AMBLADA (Aubaada : Eth. 'Aubadeus), a to recover the lost town, the Ambraciots, two years city of Pisidia, which Strabo (p.570) places near afterwards (430), marched against Argos, but were the boundaries of Phrygia and Caria. It produced unable to take it, and retired after laying waste its wine that was used for medicinal purposes. There territory. Not disheartened by this repulse, they
concerted a plan in the following year (429), with | gular blocks of stone. Lieut. Wolfe measured one
PLAN OF AMBRACIA. years. Ambracia had become so helpless that the
1. The Acropolis. Corinthians shortly afterwards sent 300 hoplites to
2. Mt. Perranthes. the city for its defence. (Thuc. ii. 68, 80, iii. 105
3. Bridge over the Arachthus. -114.)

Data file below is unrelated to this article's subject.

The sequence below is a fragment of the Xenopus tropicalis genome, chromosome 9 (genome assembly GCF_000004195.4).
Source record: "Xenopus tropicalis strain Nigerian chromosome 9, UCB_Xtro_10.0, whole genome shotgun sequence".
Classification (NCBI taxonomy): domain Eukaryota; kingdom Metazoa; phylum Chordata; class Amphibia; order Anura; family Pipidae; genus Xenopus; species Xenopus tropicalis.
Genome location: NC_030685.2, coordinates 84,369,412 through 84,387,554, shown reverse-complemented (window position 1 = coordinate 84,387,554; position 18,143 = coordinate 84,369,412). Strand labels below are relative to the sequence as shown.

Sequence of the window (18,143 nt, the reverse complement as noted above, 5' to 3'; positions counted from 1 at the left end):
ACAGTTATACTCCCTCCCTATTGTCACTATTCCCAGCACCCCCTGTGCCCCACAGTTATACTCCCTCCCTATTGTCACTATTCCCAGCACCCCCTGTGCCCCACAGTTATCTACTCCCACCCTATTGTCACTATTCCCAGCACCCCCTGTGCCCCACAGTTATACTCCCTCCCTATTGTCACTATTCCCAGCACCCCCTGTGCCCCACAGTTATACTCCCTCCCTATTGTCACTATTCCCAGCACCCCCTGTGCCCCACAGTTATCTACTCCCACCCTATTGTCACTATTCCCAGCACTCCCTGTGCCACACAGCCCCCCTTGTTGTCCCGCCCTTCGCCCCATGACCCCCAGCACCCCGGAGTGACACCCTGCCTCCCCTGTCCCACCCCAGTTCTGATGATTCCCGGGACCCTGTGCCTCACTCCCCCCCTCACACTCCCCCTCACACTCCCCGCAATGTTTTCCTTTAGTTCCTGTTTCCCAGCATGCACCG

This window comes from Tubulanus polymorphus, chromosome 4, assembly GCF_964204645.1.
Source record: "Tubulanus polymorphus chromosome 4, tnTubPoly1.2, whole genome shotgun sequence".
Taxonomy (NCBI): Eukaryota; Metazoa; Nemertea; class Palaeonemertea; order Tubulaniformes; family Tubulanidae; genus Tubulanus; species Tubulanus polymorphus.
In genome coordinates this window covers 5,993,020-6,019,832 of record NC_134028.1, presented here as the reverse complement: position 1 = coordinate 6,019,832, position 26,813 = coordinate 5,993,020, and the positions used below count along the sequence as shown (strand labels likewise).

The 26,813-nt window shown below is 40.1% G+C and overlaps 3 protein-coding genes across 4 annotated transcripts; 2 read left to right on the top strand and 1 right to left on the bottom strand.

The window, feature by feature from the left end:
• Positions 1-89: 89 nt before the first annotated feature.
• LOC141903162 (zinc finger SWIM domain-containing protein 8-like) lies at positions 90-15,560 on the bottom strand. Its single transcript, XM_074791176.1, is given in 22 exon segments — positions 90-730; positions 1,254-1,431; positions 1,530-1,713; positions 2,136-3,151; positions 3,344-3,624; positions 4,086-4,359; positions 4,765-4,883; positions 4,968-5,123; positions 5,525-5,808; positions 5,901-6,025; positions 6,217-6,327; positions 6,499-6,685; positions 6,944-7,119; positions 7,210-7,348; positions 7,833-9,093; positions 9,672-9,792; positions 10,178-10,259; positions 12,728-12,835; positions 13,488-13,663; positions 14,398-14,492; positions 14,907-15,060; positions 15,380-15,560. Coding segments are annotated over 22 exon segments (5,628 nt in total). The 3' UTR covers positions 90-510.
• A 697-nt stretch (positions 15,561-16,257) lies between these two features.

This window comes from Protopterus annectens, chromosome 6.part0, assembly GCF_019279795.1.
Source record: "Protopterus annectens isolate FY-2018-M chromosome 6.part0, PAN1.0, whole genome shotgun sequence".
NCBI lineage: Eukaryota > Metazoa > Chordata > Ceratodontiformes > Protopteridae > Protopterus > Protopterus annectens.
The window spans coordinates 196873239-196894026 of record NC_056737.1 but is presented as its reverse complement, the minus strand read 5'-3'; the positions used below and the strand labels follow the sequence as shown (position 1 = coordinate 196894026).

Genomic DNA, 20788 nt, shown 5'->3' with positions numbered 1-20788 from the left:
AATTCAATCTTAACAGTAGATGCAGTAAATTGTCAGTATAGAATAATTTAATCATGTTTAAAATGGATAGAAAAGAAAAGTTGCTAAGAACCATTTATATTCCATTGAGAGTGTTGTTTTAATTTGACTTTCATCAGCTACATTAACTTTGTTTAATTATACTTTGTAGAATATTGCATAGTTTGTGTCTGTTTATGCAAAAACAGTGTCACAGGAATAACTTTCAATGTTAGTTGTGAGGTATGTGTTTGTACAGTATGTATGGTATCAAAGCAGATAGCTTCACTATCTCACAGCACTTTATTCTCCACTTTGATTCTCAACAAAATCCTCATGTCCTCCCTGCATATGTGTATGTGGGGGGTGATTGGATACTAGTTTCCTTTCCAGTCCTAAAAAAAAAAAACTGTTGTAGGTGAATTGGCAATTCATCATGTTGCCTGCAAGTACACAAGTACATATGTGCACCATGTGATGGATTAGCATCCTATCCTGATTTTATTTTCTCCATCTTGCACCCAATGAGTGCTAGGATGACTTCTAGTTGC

The severe blow which Ambracia had received [The dotted line shows the ancient walls, where prevented it from taking any active part in the re- the foundations only remain. The entire line, where mainder of the war. It sent, however, some troops the remains are more considerable.] to the assistance of Syracuse, when besieged by the Athenians. (Thuc. vii. 58.) Ambracia was sub- How long Ambracia continued deserted after the sequently conquered by Philip II., king of Macedonia. removal of its inhabitants to Nicopolis, we do not know; On the accession of Alexander the Great (B. C. 336) but it was re-occupied under the Byzantine Empire, it expelled the Macedonian garrison, but soon after and became again a place of importance. Its modern wards submitted to Alexander. (Diod. xvii. 3, 4.) name of Arta is evidently a corruption of the river At a later time it became subject to Pyrrhus, who Arachthus, upon which it stood; and we find this made it the capital of his dominions, and his usual name in the Byzantine writers as early as the place of residence, and who also adorned it with eleventh century. In the fourteenth century Arta numerous works of art. (Pol. xxii. 13; Liv. xxxvii. was reckoned the chief town in Acarnania, whence 9; Strab. p. 325.) Pyrrhus built here a strongly it was frequently called by the name of Acarnania fortified palace, which was called after him Pyr- simply. Cyriacus calls it sometimes Arechthea rheum (līúppelov). (Pol. xxii. 10; Liv. xxxvii. 5.) | Acarnana. (Böckh, Corpus Inser. No. 1797.) Ambracia afterwards fell into the hands of the Aeto- It is still the principal town in this part of Greece, lians, and the possession of this powerful city was and, like the ancient city, has given its name to the one of the chief sources of the Aetolian power in neighbouring gulf. The population of Arta was this part of Greece. When the Romans declared reckoned to be about 7000 in the year 1830. war against the Aetolians, Ambracia was besieged (Leake, Northern Greece, vol. i. p. 206, seq.; Wolfe, by the Roman consul M. Fulvius Nobilior, B.c. 189. Journal of Geographical Society, vol. jii. p. 82, seq.) This siege is one of the most memorable in ancient There were three other places in the territory of warfare for the bravery displayed in the defence of Ambracia mentioned by ancient writers: 1. Amthe town. In the course of the siege the Aetolians bracus. 2. The port of Ambracia. 3. Craneia. concluded a peace with Fulvius, whereupon Am- Ambracus ('Aulpakos) is described by Polybius bracia opened its gates to the besiegers. The consul, as a place well fortified by ramparts and ontworks, however, stripped it of its valuable works of art, and as surrounded by marshes, through which there and removed them to Rome. (Pol. xxii. 9—13; was only one narrow causeway leading to the place. Liv. xxxvii. 3—9.) From this time Ambracia rapidly declined, and its ruin was completed by Augus- 219, as a preliminary to an attack upon Ambracia. tus, who removed its inhabitants to Nicopolis, which (Pol. iv. 61, 63.) Scylax probably alludes to this he founded in commemoration of his victory at place, when he says (p. 12) that Ambracia had a Actium. (Strab. p. 325; Paus. v. 23. $ 3.) fortress near its harbour; for near the western shore